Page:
October 31, 2011
By Bryce Dunhamzemberi
On Oct. 25, members of Delta Upsilon Fraternity and Democracy Matters of Boise State, in partnership with Associated Students of Boise State University, hosted a public forum and inquiry that introduced Boise mayoral and city council candidates to voters. The event allowed Boise City Council and mayoral candidates to discuss contemporary social issues with their constituents.
Candidates David Hall, Lauren McLean, Ben Quintana, Michael Cunningham and Lawrence Johnson cycled through tables in rapid succession filled with curious voters. Every seven minutes candidates were asked to move to a new table where a fresh set of voters sat.
“This platform was a great example of how the students of Boise State want to be involved in our community. Not only were we able to show that we are interested in local politics and contributing socially, but we were also able to gain important information about the candidates and their platforms,” Delta Upsilon Vice President Jesse Rosenthal said.
Hall is running against current eight-year incumbent David Bieter and fellow candidate Tom Kettwig. Hall spent some of his time criticizing Bieter for being an incumbent and not attending the forum.
“If incumbents are not participating in the way you’re asking them too, then vote for Mickey Mouse—vote them out,” Hall said.
Term limits do not exist for the mayor, making voters a fail-safe in case incumbents no longer participate in civic discourse.
McLean’s re-election is unopposed for city council member seat one. During the interviews, McLean spent some of her time discussing responses to the recession.
“We’re going to get tech companies, we’re going to build transit, we’re going to attract knowledge workers, those will give Boiseans a high quality of life we all deserve,” McLean said.
Quintana, Cunningham and Johnson are competing for city council member seat two.
Quintana and Cunningham are both Boise State alumni. Johnson did not complete his business degree from Boise State, but instead started his own construction company.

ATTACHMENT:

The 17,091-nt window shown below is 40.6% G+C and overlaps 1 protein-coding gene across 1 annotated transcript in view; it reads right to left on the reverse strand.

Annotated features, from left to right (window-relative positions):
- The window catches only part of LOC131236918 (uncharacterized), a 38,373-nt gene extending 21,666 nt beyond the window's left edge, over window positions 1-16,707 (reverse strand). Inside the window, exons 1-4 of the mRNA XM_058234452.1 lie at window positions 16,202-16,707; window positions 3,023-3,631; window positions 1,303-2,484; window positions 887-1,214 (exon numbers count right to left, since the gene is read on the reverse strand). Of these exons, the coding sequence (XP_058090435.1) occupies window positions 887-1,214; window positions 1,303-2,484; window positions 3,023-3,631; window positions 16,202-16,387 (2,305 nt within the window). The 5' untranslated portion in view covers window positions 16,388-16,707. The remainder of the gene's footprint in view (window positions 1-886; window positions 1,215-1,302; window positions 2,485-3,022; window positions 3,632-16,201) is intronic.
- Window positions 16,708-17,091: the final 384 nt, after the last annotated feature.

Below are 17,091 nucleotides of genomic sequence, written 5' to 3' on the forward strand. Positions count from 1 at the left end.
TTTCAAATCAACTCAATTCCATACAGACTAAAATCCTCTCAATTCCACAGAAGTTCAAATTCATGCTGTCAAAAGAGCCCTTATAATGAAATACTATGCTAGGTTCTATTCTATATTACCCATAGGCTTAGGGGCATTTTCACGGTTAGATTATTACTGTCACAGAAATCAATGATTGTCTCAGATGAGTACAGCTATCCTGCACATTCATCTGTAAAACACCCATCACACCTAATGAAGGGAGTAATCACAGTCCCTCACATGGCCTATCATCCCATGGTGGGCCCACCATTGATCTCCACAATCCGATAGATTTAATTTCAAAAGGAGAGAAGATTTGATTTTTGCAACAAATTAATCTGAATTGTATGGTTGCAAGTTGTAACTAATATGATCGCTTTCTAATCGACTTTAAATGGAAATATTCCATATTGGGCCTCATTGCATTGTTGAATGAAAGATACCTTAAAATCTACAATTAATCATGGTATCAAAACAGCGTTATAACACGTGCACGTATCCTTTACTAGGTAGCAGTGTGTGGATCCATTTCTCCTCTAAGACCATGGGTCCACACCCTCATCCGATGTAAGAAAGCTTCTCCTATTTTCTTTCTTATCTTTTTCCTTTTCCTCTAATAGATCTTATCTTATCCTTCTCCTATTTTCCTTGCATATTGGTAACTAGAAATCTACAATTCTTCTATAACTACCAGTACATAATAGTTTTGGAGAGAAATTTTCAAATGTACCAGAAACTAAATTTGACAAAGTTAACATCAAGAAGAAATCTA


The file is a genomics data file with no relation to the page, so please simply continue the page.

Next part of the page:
Quintana, a 2004 Boise State communication alumnus, spent some of his time explaining methods that would resolve unemployment.
“Boise can recruit ‘our kind of business’ that are innovative, recreationally focused and also high tech. I will build an economy that fits with those businesses, recruit people, help them to start and help them grow,” Quintana said.
Fixing qualities in public transit, high energy costs and education investment, could potentially make Boise City more marketable to employers, according to Quintana.
Cunningham is the current Capital High area director and a 1978 elementary education alumnus. He took his time with constituents to address their concerns.
One community member asked, “How do you justify cutting $22 million from the Boise school district without creating larger classrooms?”
“We looked at the inefficiencies, we instituted a new energy policies as far as the heat and the cooling goes. We shut some of our buildings down during the summer when certain buildings were not being used,” Cunningham responded.
Johnson is owner and president of L.W. Johnson, a construction and development company. Johnson said he intends to promote city construction as a city council member.
“If we bring formal bidding to the informal bidding process, we can not only make a more competitive market place for construction companies, but we could save hundreds of thousands of dollars as well,” Johnson said.
Direct contact between voters and candidates is intended to allow representatives to reveal their intentions and agenda.
Eberle is this year’s incumbent for City council member seat three. He also runs unopposed. Eberle spent six minutes condoning activist social justice.
“One (Occupy Wall Street movement) believes the conspiracy is in big business, the other (Tea Party movement) believes the conspiracy is big government. Both believe there is a collision between the two. And if you are not mad, you should be, get out into the streets,” Eberle said. According to their perspective websites, economic disfranchisement can be found in the Occupy Boise movement, whereas government disfranchisement can be found in the Boise Tea Party movement. Eberle has yet to publicly endorse either one.
Civic engagement almost became a lost democratic process until it was revived it in Simplot C by three Delta Upsilon Fraternity, Democracy Matters and the ASBSU. According to Nathan Eggleston, a senior majoring in French, this will not be the last Boise Votes.
Candidates for mayor:
Candidates for city council:
How to vote:
Go to cityofboise.org to find out what precinct you live in. An interactive map can be found here.
Then go to cityofboise.org’s Election Precincts page to see where you go to vote. Then, vote!
City elections will take place Tuesday, Nov. 8 from 8 a.m. to 8 p.m.